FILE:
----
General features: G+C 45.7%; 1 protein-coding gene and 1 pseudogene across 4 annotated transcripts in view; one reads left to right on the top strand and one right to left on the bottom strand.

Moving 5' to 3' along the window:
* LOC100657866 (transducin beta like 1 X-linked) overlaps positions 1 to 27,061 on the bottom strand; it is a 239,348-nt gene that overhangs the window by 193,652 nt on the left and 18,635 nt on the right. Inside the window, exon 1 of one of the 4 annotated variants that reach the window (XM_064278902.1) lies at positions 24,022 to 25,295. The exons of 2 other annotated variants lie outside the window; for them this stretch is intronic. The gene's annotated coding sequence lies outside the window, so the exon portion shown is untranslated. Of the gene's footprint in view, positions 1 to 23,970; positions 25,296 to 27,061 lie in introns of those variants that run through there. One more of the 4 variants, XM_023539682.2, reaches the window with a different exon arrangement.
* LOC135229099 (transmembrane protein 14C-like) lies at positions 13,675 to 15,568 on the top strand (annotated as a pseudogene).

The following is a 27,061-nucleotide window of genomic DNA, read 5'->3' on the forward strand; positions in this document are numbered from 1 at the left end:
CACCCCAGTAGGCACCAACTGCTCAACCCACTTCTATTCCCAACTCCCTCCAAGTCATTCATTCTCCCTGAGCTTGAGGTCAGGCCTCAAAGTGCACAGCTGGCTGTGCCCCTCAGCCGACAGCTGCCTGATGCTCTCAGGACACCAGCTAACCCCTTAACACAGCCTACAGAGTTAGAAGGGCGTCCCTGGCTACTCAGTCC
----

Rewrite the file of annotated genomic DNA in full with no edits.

General features: G+C 45.7%; 1 protein-coding gene and 1 pseudogene across 4 annotated transcripts in view; one reads left to right on the top strand and one right to left on the bottom strand.

Moving 5' to 3' along the window:
* LOC100657866 (transducin beta like 1 X-linked) overlaps positions 1 to 27,061 on the bottom strand; it is a 239,348-nt gene that overhangs the window by 193,652 nt on the left and 18,635 nt on the right. Inside the window, exon 1 of one of the 4 annotated variants that reach the window (XM_064278902.1) lies at positions 24,022 to 25,295. The exons of 2 other annotated variants lie outside the window; for them this stretch is intronic. The gene's annotated coding sequence lies outside the window, so the exon portion shown is untranslated. Of the gene's footprint in view, positions 1 to 23,970; positions 25,296 to 27,061 lie in introns of those variants that run through there. One more of the 4 variants, XM_023539682.2, reaches the window with a different exon arrangement.
* LOC135229099 (transmembrane protein 14C-like) lies at positions 13,675 to 15,568 on the top strand (annotated as a pseudogene).

The following is a 27,061-nucleotide window of genomic DNA, read 5'->3' on the forward strand; positions in this document are numbered from 1 at the left end:
CACCCCAGTAGGCACCAACTGCTCAACCCACTTCTATTCCCAACTCCCTCCAAGTCATTCATTCTCCCTGAGCTTGAGGTCAGGCCTCAAAGTGCACAGCTGGCTGTGCCCCTCAGCCGACAGCTGCCTGATGCTCTCAGGACACCAGCTAACCCCTTAACACAGCCTACAGAGTTAGAAGGGCGTCCCTGGCTACTCAGTCC